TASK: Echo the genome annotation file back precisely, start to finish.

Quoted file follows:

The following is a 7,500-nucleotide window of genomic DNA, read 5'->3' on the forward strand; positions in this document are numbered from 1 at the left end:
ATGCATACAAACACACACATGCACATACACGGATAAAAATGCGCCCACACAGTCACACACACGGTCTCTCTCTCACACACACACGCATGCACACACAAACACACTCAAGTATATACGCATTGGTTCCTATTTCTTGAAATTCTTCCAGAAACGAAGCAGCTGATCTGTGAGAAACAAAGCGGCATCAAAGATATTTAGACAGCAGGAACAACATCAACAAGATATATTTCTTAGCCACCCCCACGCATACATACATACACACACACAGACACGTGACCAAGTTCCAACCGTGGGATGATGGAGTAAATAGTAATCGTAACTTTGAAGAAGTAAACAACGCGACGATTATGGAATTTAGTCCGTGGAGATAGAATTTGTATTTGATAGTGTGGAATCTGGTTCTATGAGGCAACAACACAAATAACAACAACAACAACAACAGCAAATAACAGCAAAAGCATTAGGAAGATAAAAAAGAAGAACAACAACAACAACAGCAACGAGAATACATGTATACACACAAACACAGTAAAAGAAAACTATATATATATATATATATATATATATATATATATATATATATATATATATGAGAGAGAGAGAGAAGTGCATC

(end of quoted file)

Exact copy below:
The following is a 7,500-nucleotide window of genomic DNA, read 5'->3' on the forward strand; positions in this document are numbered from 1 at the left end:
ATGCATACAAACACACACATGCACATACACGGATAAAAATGCGCCCACACAGTCACACACACGGTCTCTCTCTCACACACACACGCATGCACACACAAACACACTCAAGTATATACGCATTGGTTCCTATTTCTTGAAATTCTTCCAGAAACGAAGCAGCTGATCTGTGAGAAACAAAGCGGCATCAAAGATATTTAGACAGCAGGAACAACATCAACAAGATATATTTCTTAGCCACCCCCACGCATACATACATACACACACACAGACACGTGACCAAGTTCCAACCGTGGGATGATGGAGTAAATAGTAATCGTAACTTTGAAGAAGTAAACAACGCGACGATTATGGAATTTAGTCCGTGGAGATAGAATTTGTATTTGATAGTGTGGAATCTGGTTCTATGAGGCAACAACACAAATAACAACAACAACAACAACAGCAAATAACAGCAAAAGCATTAGGAAGATAAAAAAGAAGAACAACAACAACAACAGCAACGAGAATACATGTATACACACAAACACAGTAAAAGAAAACTATATATATATATATATATATATATATATATATATATATATATATATATATGAGAGAGAGAGAGAAGTGCATC